• Policymakers need to hear from companies affected by this issue. Engaging in the process with your relevant officials to recommend the availability of efficient, cost-effective solutions to climate change, including a willingness on their part to recognize international transfers of emission reductions and install a simple process for host country approval, will help drive these critical investments.

Bluesource welcomes the opportunity to discuss your future greenhouse gas reduction goals and how you can be confident that the actions your company takes now are recognized under future regimes.


Bluesource launched a blog! The latest addition to our new site is a blog where our experts provide education and commentary on all manner of topics. From renewable natural gas to the social cost of carbon, we break down complicated issues into quick reads.

IHS Markit is launching its Carbon Meta-Registry, a platform designed to promote liquidity and transparency in carbon markets. We are honored to join the Carbon Meta-Registry Advisory Board alongside Bank of America, CBL, Conservation International, Microsoft, Environmental Defense Fund, Verra, Goldman Sachs and more leading experts in our space.

We worked with DTE Energy on its new residential and small business CleanVision Natural Gas Balance program. This innovative program pairs renewable natural gas with carbon offsets from a Bluesource forestry project in Michigan, creating an affordable option for DTE’s customers to reduce carbon emissions. DTE’s multi-year commitment to our forest carbon project is a win for conservation and a win for DTE’s customers, who now have an easy way to reduce their climate impact.

American farmers are ready to take on climate change through market-based solutions–creating large-scale positive impacts. We’re excited to bring CarbonNOW credits to market and reward farmers for their sustainable farming practices.

ACT and Bluesource completed the first Renewable Thermal Credit retirement on the state-of-the-art M-RETS platform. The retirement marks the first use of a cutting-edge instrument that streamlines the emission reduction process for scope 1 emissions.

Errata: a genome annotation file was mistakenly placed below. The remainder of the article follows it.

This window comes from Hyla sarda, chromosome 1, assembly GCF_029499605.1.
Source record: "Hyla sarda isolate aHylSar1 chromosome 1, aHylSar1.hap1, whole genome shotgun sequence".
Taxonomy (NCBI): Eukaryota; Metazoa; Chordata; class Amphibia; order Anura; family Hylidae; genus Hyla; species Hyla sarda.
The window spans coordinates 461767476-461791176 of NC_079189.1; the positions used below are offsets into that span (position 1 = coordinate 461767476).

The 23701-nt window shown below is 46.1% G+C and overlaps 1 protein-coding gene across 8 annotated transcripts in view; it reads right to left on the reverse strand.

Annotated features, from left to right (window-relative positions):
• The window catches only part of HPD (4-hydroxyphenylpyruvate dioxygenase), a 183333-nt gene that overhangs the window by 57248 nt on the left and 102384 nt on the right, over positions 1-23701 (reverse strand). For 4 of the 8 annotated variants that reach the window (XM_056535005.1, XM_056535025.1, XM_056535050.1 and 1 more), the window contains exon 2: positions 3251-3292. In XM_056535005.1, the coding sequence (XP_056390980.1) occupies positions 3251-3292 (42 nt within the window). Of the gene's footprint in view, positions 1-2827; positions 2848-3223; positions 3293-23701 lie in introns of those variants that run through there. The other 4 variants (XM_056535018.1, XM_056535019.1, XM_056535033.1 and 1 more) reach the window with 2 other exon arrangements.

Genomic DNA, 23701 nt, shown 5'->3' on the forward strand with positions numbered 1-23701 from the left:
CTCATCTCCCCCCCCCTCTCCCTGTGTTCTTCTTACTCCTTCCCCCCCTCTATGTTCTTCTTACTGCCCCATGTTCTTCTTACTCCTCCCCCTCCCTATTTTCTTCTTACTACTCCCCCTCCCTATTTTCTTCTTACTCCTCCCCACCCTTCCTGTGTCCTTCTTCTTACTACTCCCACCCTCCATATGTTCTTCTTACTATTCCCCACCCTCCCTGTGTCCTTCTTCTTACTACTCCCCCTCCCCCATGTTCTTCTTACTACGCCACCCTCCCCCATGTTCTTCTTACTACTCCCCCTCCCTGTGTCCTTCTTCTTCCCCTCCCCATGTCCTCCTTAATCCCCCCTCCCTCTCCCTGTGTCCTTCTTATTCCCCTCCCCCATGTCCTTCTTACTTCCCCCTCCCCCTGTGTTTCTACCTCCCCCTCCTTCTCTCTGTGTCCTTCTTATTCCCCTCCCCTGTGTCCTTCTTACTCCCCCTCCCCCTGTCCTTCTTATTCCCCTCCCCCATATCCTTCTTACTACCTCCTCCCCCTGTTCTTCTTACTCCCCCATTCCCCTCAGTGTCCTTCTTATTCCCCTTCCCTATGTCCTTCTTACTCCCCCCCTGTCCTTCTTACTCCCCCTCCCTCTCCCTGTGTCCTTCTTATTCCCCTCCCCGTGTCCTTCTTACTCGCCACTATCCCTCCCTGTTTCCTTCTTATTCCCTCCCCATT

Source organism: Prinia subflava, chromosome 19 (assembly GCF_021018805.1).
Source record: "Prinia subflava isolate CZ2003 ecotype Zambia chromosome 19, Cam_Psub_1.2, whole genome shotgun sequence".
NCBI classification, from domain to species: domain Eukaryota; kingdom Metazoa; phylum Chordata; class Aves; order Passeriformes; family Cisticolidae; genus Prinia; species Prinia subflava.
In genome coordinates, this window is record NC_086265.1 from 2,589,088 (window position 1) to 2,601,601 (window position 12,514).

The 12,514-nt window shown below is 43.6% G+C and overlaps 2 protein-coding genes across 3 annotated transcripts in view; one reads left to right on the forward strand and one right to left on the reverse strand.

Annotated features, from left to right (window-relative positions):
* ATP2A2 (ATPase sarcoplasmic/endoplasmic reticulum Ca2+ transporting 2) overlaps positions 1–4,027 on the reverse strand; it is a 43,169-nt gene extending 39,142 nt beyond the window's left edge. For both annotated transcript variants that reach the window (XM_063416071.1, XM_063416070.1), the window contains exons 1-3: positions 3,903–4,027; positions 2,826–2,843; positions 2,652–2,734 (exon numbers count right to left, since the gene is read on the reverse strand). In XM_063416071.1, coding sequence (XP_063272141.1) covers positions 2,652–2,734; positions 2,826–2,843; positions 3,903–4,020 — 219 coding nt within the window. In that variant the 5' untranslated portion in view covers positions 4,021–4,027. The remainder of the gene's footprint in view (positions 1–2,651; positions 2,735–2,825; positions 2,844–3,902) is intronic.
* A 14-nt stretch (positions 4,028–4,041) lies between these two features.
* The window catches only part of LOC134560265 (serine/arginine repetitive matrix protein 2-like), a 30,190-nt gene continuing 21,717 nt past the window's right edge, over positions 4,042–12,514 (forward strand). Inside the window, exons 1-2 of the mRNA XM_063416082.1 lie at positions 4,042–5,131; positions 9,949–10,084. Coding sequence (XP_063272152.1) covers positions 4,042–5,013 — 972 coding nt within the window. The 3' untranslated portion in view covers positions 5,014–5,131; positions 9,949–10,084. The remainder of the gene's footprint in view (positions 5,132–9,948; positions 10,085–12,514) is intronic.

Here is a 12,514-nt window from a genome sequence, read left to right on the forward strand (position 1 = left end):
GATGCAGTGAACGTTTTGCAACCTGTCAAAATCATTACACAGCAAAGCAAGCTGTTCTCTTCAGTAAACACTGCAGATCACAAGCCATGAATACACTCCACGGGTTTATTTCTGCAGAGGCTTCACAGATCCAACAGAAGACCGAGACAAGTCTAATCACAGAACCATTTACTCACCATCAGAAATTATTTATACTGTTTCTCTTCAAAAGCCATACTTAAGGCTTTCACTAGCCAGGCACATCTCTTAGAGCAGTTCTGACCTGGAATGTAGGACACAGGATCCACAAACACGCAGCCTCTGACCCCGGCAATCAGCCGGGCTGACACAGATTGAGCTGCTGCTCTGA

Like many others, Bluesource submitted our comments on the new SBTi guidance. We also posted a short blog that simply explains our thoughts and perspective. Check it out for more context around the guidance.


Bluesource is turning 20! Our 20th birthday is right around the corner, and we’re planning a special webinar to celebrate. Sign up here to be notified when we announce the details. 

Past Webinars

Leveraging Nature-Based Solutions to Drive Down Emissions – Hosted by C2ES

FEBRUARY 23, 2021

This webinar examined how companies can approach using nature-based solutions to reduce their greenhouse gas emissions, including the most effective use of resources when investing in nature-based solutions, understanding the growing role of carbon removal in reaching net-zero emissions, and the criteria companies should consider when selecting projects. The webinar also explored how to leverage natural solutions to reduce emissions within and outside a company’s value chain. Watch the recording here.  


HC_Fuel for Ingenco Engines

First Renewable Thermal Certificate Transaction

Our rapidly growing renewable natural gas portfolio of 45 biogas projects supplied the renewable natural gas for the first Renewable Thermal Certificate (RTC) transaction. RTCs work similar to RECs, allowing voluntary buyers to easily purchase the environmental attributes of renewable natural gas and avoid unnecessary contracting for the physical gas. This innovative instrument means that more voluntary buyers can take charge of their Scope 1 emissions without having to change their current gas provider.

“This first transaction is a big step toward developing additional liquidity for the renewable natural gas market. RTC demand is evidence of the growing interest from voluntary buyers to follow through on their sustainability goals and purchase renewable natural gas,” said Will Overly, Bluesource Vice President. “As companies continue to make carbon neutral commitments, RTCs will play a vital role in the fulfillment of these goals.”


We are closely monitoring the ever-evolving COVID-19 situation and have postponed all travel plans until it is safe. We eagerly await the time when we can meet again in person. Until then, give us a shout via Zoom, Teams or whatever platform you prefer.